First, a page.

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James Washington suffered a heart attack in prison in 2009 and thought he was dying. So he made a jailhouse confession thinking he would escape the statute of limitations.
The problem for Washington: He lived through the heart attack.
On his way to the hospital, Washington told a transport guard that he'd killed someone. He specifically mentioned that he "beat her to death." That was enough for prosecutors to link him to a cold case murder from 1995.
Washington had originally been a "person of interest" in that killing, but there wasn't enough evidence to implicate him. His confession provided the necessary information that investigators needed.
Back in 1995, a woman named Joyce Goodener was found murdered in Nashville. She was discovered in an empty house with stab wounds in her neck. She'd obviously been set on fire and bludgeoned with a cinder block, reports the New York Daily News.
At the time, police thought Washington may have been involved, but they didn't have enough information to charge him with the crime. The case went unresolved until last month.
Washington made his confession hoping to get some kind of absolution, but he ended up fully recovering from his heart attack. After leaving the hospital, he tried to take back his confession, to no avail. Based on his statements and other evidence, he was convicted of murdering Goodener in late October.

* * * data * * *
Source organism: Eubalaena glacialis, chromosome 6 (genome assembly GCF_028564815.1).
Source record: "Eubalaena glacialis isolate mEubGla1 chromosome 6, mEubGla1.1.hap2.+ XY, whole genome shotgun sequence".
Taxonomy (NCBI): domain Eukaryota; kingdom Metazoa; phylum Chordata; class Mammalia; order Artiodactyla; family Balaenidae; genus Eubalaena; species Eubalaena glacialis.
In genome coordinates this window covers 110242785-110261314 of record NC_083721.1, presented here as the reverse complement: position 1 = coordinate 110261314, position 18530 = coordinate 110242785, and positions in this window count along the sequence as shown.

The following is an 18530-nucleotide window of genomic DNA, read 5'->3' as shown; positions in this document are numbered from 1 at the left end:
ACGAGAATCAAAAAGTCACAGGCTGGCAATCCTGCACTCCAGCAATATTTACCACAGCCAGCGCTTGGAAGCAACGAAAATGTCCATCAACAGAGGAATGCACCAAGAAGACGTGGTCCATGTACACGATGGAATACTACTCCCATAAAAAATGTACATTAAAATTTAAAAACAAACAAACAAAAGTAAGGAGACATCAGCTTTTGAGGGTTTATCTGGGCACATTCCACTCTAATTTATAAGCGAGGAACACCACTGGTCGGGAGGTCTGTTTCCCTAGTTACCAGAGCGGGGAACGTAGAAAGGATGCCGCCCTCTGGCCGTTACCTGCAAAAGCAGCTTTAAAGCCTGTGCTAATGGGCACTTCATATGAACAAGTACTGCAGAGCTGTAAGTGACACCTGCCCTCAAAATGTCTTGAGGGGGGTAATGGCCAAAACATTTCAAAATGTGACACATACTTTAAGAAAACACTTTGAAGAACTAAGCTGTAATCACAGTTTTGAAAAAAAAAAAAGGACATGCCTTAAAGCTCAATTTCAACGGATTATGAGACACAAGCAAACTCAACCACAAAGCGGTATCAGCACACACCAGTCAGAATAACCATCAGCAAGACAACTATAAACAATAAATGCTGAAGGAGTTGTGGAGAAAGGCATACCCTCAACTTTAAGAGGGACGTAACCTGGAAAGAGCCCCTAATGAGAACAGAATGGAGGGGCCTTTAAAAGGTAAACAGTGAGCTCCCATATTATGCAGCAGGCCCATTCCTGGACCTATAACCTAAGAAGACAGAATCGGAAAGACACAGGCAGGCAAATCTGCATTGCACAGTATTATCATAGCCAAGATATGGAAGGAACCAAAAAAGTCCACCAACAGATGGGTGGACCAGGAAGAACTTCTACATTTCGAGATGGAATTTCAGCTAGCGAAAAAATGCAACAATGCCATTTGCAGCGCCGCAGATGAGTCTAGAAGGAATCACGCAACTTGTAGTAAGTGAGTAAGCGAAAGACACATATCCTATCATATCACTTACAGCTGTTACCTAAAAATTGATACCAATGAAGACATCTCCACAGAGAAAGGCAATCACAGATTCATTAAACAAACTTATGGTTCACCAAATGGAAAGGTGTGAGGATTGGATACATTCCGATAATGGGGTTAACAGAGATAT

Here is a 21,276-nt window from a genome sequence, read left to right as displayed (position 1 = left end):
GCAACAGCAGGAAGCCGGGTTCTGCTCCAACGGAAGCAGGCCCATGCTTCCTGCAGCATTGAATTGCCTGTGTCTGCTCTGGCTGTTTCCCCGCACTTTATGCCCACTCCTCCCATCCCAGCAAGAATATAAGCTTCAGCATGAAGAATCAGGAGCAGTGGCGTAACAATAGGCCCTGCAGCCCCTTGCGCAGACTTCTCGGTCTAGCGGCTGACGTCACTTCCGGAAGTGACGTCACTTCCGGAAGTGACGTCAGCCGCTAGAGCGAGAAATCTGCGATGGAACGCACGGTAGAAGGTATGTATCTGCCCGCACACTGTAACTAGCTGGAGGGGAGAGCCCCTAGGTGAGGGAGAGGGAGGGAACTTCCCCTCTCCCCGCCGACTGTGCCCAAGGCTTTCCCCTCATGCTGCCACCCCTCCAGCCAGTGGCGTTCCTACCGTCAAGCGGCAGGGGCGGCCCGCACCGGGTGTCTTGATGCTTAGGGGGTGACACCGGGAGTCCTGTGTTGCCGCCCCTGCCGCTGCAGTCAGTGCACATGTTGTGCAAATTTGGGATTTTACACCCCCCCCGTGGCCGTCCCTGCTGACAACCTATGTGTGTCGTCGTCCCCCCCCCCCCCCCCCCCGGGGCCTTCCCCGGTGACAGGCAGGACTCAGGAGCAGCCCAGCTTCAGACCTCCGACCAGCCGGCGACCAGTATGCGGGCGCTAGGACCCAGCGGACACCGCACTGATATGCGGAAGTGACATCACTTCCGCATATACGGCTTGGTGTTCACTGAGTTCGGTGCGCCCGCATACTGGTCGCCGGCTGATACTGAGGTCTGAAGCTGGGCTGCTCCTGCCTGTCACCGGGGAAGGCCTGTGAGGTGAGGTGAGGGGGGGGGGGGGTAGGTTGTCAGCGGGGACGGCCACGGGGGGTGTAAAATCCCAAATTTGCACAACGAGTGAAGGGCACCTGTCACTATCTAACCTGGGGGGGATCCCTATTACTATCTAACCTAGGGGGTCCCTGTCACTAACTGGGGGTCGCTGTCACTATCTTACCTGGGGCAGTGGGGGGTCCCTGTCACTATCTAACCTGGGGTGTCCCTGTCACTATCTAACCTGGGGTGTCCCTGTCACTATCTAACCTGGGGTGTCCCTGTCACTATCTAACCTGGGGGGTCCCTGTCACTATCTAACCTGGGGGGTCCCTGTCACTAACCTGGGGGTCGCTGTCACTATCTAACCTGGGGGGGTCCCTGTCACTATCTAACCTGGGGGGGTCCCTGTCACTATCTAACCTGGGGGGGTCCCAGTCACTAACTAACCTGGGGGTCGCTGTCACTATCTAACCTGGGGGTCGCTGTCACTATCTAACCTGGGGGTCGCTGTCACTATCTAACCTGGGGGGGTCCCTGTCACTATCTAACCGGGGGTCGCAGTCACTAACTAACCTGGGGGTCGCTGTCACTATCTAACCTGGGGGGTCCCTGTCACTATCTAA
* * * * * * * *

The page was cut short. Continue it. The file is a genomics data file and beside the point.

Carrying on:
When he had the heart attack, Washington was already serving time behind bars for an unrelated crime. Following his latest conviction, he now faces up to 51 years in prison for a crime that took place 17 years ago.
Some crimes have a statute of limitations, meaning the offense cannot be prosecuted after a certain amount of time has passed. But those rarely apply to crimes of violence, in particular rape, murder, and arson.
Murder in particular has no statute in limitations in any state. A cold case can be prosecuted at any time if evidence turns up.
Washington took a risk when he got the confession off his chest, and it went poorly for him in the end. But his confession did bring some relief for Goodener's surviving daughter, reports the Daily Mail. She'd lost her faith in the justice system, but now her mother's killer is finally behind bars.